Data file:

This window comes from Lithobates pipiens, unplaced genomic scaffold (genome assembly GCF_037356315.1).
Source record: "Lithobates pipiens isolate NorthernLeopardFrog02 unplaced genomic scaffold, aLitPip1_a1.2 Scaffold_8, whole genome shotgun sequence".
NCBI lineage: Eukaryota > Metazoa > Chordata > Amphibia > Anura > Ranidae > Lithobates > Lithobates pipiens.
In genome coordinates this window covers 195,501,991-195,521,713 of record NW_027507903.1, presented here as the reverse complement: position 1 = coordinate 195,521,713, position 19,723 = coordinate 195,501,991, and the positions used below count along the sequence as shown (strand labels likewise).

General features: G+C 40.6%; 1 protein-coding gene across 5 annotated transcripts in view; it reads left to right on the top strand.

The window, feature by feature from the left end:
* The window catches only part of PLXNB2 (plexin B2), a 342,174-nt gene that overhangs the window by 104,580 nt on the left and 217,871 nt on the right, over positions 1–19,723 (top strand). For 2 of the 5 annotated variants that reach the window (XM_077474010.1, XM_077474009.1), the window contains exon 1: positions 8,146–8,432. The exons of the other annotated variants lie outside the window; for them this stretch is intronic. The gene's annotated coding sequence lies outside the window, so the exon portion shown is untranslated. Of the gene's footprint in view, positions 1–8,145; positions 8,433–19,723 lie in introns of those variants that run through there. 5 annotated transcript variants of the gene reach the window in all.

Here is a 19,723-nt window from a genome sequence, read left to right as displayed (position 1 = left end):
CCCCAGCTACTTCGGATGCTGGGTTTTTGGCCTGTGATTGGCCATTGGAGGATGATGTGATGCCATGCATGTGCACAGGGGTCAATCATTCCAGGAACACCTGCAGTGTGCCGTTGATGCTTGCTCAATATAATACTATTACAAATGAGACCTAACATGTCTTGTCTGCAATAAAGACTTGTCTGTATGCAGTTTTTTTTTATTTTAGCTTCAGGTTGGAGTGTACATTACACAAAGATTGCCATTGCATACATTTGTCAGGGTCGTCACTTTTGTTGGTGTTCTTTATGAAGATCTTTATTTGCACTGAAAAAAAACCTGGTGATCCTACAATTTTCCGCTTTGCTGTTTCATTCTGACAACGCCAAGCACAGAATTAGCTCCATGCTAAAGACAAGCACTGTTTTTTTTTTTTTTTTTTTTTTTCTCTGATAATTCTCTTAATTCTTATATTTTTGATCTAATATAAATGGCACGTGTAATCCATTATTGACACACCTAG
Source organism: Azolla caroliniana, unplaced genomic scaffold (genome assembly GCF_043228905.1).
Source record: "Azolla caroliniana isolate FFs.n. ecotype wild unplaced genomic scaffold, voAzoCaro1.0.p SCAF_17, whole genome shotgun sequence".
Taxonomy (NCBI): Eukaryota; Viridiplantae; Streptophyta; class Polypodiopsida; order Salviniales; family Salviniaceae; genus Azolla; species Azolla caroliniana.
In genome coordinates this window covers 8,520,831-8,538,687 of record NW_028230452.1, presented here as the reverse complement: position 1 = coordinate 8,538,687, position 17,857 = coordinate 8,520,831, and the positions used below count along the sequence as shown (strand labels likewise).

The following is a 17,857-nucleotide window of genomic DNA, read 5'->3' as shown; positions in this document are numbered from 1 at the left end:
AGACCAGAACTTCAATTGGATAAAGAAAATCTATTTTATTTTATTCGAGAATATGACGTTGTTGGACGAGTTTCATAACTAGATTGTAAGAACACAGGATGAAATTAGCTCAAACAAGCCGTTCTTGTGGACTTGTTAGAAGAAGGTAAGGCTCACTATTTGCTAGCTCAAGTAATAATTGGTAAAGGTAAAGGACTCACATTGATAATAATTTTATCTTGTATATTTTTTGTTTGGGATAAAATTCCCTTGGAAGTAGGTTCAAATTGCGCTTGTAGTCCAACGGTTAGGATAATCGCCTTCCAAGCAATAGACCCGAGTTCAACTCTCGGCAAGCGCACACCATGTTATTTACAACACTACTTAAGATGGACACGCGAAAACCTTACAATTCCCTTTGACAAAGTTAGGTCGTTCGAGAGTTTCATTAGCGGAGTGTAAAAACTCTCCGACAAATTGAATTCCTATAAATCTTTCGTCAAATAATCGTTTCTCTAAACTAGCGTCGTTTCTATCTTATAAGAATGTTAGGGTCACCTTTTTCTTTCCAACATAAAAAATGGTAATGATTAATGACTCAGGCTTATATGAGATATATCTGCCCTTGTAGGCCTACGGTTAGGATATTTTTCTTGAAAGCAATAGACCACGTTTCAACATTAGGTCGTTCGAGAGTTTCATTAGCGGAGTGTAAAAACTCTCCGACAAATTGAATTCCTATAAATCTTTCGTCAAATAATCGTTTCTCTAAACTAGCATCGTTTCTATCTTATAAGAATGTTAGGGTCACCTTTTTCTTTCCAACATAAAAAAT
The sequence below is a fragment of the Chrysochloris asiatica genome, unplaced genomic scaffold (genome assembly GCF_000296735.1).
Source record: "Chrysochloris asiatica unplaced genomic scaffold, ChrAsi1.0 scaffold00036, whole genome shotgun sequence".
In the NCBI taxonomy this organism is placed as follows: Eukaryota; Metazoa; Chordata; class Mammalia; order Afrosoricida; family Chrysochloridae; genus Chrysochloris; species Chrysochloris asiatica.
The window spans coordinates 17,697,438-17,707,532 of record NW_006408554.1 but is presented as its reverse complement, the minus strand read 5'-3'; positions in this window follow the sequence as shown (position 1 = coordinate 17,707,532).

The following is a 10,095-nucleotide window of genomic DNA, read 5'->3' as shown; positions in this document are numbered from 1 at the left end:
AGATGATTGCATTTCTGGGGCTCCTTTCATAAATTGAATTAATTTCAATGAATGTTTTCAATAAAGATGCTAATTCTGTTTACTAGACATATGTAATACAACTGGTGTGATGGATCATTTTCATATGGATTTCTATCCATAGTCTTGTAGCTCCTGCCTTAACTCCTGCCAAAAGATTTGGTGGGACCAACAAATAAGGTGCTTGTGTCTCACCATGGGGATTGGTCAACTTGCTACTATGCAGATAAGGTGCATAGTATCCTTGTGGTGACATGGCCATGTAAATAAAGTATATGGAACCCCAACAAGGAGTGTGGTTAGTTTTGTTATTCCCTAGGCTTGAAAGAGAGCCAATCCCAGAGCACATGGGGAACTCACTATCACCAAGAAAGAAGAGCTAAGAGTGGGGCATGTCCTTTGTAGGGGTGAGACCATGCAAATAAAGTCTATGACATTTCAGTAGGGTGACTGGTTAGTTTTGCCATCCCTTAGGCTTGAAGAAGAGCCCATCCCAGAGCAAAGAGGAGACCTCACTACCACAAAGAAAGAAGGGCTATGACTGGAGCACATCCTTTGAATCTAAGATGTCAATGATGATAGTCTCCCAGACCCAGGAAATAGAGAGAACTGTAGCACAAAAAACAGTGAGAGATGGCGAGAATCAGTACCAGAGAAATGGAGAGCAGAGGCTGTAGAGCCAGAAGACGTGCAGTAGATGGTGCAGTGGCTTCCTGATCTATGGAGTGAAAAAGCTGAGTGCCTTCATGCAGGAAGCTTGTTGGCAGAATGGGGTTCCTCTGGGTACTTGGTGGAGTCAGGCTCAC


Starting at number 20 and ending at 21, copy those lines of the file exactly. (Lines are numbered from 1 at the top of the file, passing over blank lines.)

The following is a 10,095-nucleotide window of genomic DNA, read 5'->3' as shown; positions in this document are numbered from 1 at the left end:
AGATGATTGCATTTCTGGGGCTCCTTTCATAAATTGAATTAATTTCAATGAATGTTTTCAATAAAGATGCTAATTCTGTTTACTAGACATATGTAATACAACTGGTGTGATGGATCATTTTCATATGGATTTCTATCCATAGTCTTGTAGCTCCTGCCTTAACTCCTGCCAAAAGATTTGGTGGGACCAACAAATAAGGTGCTTGTGTCTCACCATGGGGATTGGTCAACTTGCTACTATGCAGATAAGGTGCATAGTATCCTTGTGGTGACATGGCCATGTAAATAAAGTATATGGAACCCCAACAAGGAGTGTGGTTAGTTTTGTTATTCCCTAGGCTTGAAAGAGAGCCAATCCCAGAGCACATGGGGAACTCACTATCACCAAGAAAGAAGAGCTAAGAGTGGGGCATGTCCTTTGTAGGGGTGAGACCATGCAAATAAAGTCTATGACATTTCAGTAGGGTGACTGGTTAGTTTTGCCATCCCTTAGGCTTGAAGAAGAGCCCATCCCAGAGCAAAGAGGAGACCTCACTACCACAAAGAAAGAAGGGCTATGACTGGAGCACATCCTTTGAATCTAAGATGTCAATGATGATAGTCTCCCAGACCCAGGAAATAGAGAGAACTGTAGCACAAAAAACAGTGAGAGATGGCGAGAATCAGTACCAGAGAAATGGAGAGCAGAGGCTGTAGAGCCAGAAGACGTGCAGTAGATGGTGCAGTGGCTTCCTGATCTATGGAGTGAAAAAGCTGAGTGCCTTCATGCAGGAAGCTTGTTGGCAGAATGGGGTTCCTCTGGGTACTTGGTGGAGTCAGGCTCAC